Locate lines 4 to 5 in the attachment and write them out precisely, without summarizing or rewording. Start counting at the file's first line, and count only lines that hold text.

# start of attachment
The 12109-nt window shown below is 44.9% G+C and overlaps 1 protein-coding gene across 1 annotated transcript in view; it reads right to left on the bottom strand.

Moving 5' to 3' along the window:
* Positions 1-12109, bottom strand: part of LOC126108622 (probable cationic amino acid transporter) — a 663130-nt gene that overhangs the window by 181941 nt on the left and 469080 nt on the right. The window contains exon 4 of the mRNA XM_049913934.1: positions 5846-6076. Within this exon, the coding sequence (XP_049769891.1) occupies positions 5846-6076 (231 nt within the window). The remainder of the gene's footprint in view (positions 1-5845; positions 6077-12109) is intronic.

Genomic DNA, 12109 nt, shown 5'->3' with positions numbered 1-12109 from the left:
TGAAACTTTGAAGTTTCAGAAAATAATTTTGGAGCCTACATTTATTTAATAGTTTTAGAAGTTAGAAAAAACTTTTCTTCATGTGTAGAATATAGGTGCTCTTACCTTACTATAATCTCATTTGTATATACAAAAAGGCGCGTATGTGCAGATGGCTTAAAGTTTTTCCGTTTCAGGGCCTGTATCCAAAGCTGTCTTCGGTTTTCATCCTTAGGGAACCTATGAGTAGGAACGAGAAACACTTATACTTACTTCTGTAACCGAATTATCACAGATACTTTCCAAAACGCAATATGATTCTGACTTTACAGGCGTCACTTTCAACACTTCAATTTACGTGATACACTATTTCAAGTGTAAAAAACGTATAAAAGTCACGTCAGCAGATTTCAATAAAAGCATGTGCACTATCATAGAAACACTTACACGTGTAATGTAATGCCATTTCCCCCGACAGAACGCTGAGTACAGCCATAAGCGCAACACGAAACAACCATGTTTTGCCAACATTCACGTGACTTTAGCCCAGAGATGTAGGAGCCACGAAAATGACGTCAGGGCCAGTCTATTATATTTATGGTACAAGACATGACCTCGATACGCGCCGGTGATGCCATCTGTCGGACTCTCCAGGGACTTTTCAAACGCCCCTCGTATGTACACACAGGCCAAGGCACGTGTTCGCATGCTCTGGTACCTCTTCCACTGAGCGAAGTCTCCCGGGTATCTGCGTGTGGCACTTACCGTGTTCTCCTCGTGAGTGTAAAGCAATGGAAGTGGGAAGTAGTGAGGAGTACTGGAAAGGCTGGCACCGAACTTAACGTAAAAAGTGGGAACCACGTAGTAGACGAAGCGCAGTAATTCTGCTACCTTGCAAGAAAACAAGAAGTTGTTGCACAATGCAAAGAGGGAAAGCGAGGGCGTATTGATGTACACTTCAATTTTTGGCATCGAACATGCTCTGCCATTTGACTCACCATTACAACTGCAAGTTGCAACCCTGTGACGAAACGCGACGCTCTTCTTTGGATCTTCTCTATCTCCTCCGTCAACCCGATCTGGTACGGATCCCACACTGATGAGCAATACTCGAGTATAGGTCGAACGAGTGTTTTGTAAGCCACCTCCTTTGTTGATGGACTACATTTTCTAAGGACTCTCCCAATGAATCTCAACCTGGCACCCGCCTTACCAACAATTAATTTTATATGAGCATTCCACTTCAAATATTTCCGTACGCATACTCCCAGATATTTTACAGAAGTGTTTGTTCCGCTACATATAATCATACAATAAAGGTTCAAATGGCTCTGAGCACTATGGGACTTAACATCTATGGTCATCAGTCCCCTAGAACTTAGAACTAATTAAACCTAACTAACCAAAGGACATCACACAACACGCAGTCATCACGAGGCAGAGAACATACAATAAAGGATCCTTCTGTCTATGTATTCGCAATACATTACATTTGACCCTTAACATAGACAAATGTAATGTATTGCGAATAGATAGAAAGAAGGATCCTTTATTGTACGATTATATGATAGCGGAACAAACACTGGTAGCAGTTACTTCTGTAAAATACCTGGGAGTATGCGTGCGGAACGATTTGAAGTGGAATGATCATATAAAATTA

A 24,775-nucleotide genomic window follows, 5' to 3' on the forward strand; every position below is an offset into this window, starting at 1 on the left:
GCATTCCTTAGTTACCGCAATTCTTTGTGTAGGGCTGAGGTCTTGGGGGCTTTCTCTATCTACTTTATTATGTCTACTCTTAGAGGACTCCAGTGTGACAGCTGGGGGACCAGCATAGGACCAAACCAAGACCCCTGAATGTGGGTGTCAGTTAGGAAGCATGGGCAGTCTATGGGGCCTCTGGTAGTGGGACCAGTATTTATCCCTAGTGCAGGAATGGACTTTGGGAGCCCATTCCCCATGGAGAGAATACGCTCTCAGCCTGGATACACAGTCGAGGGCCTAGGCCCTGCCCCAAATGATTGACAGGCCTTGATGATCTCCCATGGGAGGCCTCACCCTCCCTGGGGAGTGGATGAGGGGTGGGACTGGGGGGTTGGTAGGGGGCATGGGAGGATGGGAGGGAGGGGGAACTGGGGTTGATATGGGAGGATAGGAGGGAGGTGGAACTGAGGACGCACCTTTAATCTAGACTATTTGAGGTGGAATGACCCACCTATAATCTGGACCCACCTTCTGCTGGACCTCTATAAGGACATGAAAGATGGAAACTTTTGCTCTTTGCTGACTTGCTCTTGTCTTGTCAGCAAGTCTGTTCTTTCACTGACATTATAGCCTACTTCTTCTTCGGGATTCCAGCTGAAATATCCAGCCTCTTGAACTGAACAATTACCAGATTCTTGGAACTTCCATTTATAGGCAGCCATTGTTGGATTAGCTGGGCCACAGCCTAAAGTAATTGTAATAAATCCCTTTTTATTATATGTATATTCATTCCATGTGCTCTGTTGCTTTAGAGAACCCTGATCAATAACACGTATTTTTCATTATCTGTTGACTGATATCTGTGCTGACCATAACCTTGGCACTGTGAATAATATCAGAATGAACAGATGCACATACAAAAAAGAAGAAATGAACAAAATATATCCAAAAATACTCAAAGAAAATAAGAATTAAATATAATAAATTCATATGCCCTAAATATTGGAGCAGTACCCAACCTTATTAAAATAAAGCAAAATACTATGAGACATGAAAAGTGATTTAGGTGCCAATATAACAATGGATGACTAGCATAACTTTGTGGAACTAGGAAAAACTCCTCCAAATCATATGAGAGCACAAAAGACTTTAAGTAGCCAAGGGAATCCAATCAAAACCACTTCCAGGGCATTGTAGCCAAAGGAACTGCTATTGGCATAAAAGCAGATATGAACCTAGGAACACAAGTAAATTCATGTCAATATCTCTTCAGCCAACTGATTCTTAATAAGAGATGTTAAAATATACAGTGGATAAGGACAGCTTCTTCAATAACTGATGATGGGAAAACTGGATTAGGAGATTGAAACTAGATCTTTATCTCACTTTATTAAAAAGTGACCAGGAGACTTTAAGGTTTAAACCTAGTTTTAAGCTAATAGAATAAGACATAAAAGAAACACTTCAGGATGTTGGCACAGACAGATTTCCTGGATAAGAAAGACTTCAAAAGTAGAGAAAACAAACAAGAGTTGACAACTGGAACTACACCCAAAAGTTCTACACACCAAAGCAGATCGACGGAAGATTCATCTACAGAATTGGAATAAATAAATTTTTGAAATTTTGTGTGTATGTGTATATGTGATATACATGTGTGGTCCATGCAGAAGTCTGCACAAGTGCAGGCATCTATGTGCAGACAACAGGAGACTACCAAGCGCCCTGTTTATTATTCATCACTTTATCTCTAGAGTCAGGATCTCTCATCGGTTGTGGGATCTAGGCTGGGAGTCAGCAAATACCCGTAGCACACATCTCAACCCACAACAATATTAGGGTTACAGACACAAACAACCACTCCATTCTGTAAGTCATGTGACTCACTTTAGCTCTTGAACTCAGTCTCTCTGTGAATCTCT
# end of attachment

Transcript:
Genomic DNA, 12109 nt, shown 5'->3' with positions numbered 1-12109 from the left:
TGAAACTTTGAAGTTTCAGAAAATAATTTTGGAGCCTACATTTATTTAATAGTTTTAGAAGTTAGAAAAAACTTTTCTTCATGTGTAGAATATAGGTGCTCTTACCTTACTATAATCTCATTTGTATATACAAAAAGGCGCGTATGTGCAGATGGCTTAAAGTTTTTCCGTTTCAGGGCCTGTATCCAAAGCTGTCTTCGGTTTTCATCCTTAGGGAACCTATGAGTAGGAACGAGAAACACTTATACTTACTTCTGTAACCGAATTATCACAGATACTTTCCAAAACGCAATATGATTCTGACTTTACAGGCGTCACTTTCAACACTTCAATTTACGTGATACACTATTTCAAGTGTAAAAAACGTATAAAAGTCACGTCAGCAGATTTCAATAAAAGCATGTGCACTATCATAGAAACACTTACACGTGTAATGTAATGCCATTTCCCCCGACAGAACGCTGAGTACAGCCATAAGCGCAACACGAAACAACCATGTTTTGCCAACATTCACGTGACTTTAGCCCAGAGATGTAGGAGCCACGAAAATGACGTCAGGGCCAGTCTATTATATTTATGGTACAAGACATGACCTCGATACGCGCCGGTGATGCCATCTGTCGGACTCTCCAGGGACTTTTCAAACGCCCCTCGTATGTACACACAGGCCAAGGCACGTGTTCGCATGCTCTGGTACCTCTTCCACTGAGCGAAGTCTCCCGGGTATCTGCGTGTGGCACTTACCGTGTTCTCCTCGTGAGTGTAAAGCAATGGAAGTGGGAAGTAGTGAGGAGTACTGGAAAGGCTGGCACCGAACTTAACGTAAAAAGTGGGAACCACGTAGTAGACGAAGCGCAGTAATTCTGCTACCTTGCAAGAAAACAAGAAGTTGTTGCACAATGCAAAGAGGGAAAGCGAGGGCGTATTGATGTACACTTCAATTTTTGGCATCGAACATGCTCTGCCATTTGACTCACCATTACAACTGCAAGTTGCAACCCTGTGACGAAACGCGACGCTCTTCTTTGGATCTTCTCTATCTCCTCCGTCAACCCGATCTGGTACGGATCCCACACTGATGAGCAATACTCGAGTATAGGTCGAACGAGTGTTTTGTAAGCCACCTCCTTTGTTGATGGACTACATTTTCTAAGGACTCTCCCAATGAATCTCAACCTGGCACCCGCCTTACCAACAATTAATTTTATATGAGCATTCCACTTCAAATATTTCCGTACGCATACTCCCAGATATTTTACAGAAGTGTTTGTTCCGCTACATATAATCATACAATAAAGGTTCAAATGGCTCTGAGCACTATGGGACTTAACATCTATGGTCATCAGTCCCCTAGAACTTAGAACTAATTAAACCTAACTAACCAAAGGACATCACACAACACGCAGTCATCACGAGGCAGAGAACATACAATAAAGGATCCTTCTGTCTATGTATTCGCAATACATTACATTTGACCCTTAACATAGACAAATGTAATGTATTGCGAATAGATAGAAAGAAGGATCCTTTATTGTACGATTATATGATAGCGGAACAAACACTGGTAGCAGTTACTTCTGTAAAATACCTGGGAGTATGCGTGCGGAACGATTTGAAGTGGAATGATCATATAAAATTA